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Could ‘genetically edited’ fruits avoid the GMO backlash?

August 15, 2014

Genetically edited apples that don't brown when sliced could be possible (credit: iStock)

Recent advances in precise editing of genomes now raise the possibility that fruit and other crops might be genetically improved without the need to introduce foreign genes, as in  genetically modified organisms (GMOs), say researchers writing in the Cell Press publication Trends in Biotechnology on August 13.

The notion is that “genetically edited” fruits might be met with greater acceptance than GMOs. This could mean “super bananas” that produce more vitamin… read more

Complex 3D physical tissue model simulates live cortex biochemical and electrical behavior

August 15, 2014

(Credit: Tufts University)

Tufts University researchers have developed the first reported complex three-dimensional model made of material that simulates cortical tissue’s biochemical and electrophysiological responses.
“Rather than reconstructing a whole-brain network, we aimed at reducing the structural complexity to fundamental features that are relevant to tissue-level physiological functions,” the authors note in a paper in the August 11 Early Edition of the Proceedings of the National Academy of Sciences.
Funded by… read more

Could hemp nanosheets topple graphene for better supercapacitor electrodes?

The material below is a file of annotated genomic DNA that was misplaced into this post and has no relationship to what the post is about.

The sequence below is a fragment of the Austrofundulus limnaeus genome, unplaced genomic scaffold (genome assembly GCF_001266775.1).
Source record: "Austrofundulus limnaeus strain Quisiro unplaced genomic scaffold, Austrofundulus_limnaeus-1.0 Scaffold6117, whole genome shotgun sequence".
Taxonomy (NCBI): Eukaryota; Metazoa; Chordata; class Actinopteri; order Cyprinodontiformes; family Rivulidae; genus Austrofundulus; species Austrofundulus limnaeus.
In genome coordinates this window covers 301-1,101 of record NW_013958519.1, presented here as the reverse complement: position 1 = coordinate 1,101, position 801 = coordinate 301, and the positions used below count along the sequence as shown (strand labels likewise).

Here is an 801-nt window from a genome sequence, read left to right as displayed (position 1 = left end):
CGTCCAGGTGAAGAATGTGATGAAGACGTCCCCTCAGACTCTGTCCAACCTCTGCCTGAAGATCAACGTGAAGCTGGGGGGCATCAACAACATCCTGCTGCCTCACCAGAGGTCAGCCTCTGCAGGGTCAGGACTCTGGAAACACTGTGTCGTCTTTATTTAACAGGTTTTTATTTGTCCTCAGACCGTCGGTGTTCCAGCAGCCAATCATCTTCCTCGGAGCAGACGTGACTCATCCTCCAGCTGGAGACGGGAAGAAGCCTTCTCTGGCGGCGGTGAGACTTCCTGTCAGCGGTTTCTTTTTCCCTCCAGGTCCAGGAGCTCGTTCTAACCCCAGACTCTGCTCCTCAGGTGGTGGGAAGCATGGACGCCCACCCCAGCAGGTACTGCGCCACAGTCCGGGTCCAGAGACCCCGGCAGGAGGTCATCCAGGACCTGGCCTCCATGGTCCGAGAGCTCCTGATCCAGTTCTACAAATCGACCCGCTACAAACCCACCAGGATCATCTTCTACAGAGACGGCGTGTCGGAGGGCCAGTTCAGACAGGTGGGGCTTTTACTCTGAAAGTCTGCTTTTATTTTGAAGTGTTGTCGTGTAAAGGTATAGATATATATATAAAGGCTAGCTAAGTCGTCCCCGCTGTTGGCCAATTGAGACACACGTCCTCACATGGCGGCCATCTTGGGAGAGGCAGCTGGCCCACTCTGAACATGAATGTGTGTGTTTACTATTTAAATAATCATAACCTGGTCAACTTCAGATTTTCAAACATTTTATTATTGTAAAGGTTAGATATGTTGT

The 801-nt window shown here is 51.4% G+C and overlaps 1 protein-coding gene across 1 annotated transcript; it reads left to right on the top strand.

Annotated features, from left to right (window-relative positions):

No, you can't smoke the supercapacitor
August 14, 2014

Hemp field in Côtes-d'Armor, Brittany, France (credit: Barbetorte, Creative Commons)

As hemp* makes a comeback in the U.S. after a decades-long ban on its cultivation, scientists are reporting that fibers from the plant can pack as much energy and power as graphene, long-touted as the model material for supercapacitors.

David Mitlin, Ph.D., explains that supercapacitors are energy storage devices that have huge potential to transform the way future electronics are powered.

Unlike today’s rechargeable… read more

Eco-friendly ‘pre-fab’ self-assembling nanoparticles could revolutionize nano manufacturing

August 14, 2014

Pre-assembly of molecules and polymer chains from the<br />
molecular scale to form nanoscale "pre-fab" building modeules will<br />
allow making large, mesoscale assemblies for devices.  In this way<br />
the mesoscale patterns can utilize the improved electronic properties<br />
in the pre-assembled modules.

University of Massachusetts Amherst scientists have developed a breakthrough technique for creating water-soluble nano-modules and controlling molecular assembly of nanoparticles over multiple length scales.

The new method should reduce the time nanotech manufacturing firms spend in trial-and-error searches for materials to make electronic devices such as solar cells, organic transistors, and organic light-emitting diodes.

“The old way can take years,” says materials chemist Paul Lahti,… read more

Blood-brain-barrier disruption with high-frequency pulsed electric fields

August 14, 2014

A cortical microvessel stained for blood–brain barrier protein ZO-1 (credit: Nathan S. Ivey/Wikimedia Commons/)

A team of researchers from Virginia Tech and Wake Forest University School of Biomedical Engineering and Sciences have developed a new technique for using pulsed electric energy to open the blood-brain-barrier (BBB) for treating brain cancer and neurological disorders.